Steve Jobs' biographer reflects on innovator

Steve Jobs' official biographer reflected Tuesday on "CBS This Morning" on the Apple co-founder's parting words to the company's board of directors and revealed what questions he wouldn't answer.

Walter Isaacson, whose biography "Steve Jobs" was published last fall by Simon & Schuster, a CBS company, made the reflections during an interview with Gayle King and Charlie Rose in which he also discussed the release of President John F. Kennedy's personal recordings before his assassination.

Isaacson said that Jobs' influence is still seen in Apple months after his death.

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"In his last board meeting, he resigned as CEO, and they started making fun of Hewlett-Packard for getting out of the laptop and tablet business," said Isaacson, "and Steve said, 'Wait a minute. Bill Hewlett gave me my first job when I was 13, and he and David Packard tried to create a company that would last. Don't laugh at them, don't- these bozos have messed up their company. I don't want that to happen here.' He had infused a simple thing into the DNA of Apple, which is be at the intersection of creativity and technology. I think that'll last for a while."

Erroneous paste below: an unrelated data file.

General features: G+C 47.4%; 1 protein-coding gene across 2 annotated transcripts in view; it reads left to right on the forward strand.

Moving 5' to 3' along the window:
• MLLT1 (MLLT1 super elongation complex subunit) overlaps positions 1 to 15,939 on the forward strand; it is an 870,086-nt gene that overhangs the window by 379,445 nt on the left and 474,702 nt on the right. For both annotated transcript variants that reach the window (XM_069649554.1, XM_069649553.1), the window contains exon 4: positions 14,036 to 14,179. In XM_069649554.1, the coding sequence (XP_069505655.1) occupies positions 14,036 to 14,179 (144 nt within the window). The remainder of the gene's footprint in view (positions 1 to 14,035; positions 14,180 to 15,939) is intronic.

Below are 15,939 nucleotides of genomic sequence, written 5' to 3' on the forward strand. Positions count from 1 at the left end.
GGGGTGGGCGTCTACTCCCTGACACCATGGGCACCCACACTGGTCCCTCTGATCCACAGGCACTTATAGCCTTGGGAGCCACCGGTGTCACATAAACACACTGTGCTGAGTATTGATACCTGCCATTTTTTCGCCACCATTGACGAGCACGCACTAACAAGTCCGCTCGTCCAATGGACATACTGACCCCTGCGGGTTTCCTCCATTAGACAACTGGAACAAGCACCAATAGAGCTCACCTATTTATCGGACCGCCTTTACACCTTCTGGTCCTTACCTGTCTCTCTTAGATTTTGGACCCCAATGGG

Isaacson conducted several lengthy interviews with Jobs for the biography, which he discussed during an interview with CBS' "60 Minutes." But there were some questions Isaacson just couldn't get answered.

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"His relationship to philanthropy was something he didn't talk about," said Isaacson, "and I kept trying to push him, and I never quite got an answer."

Above, watch Isaacson's reflections on Steve Jobs.

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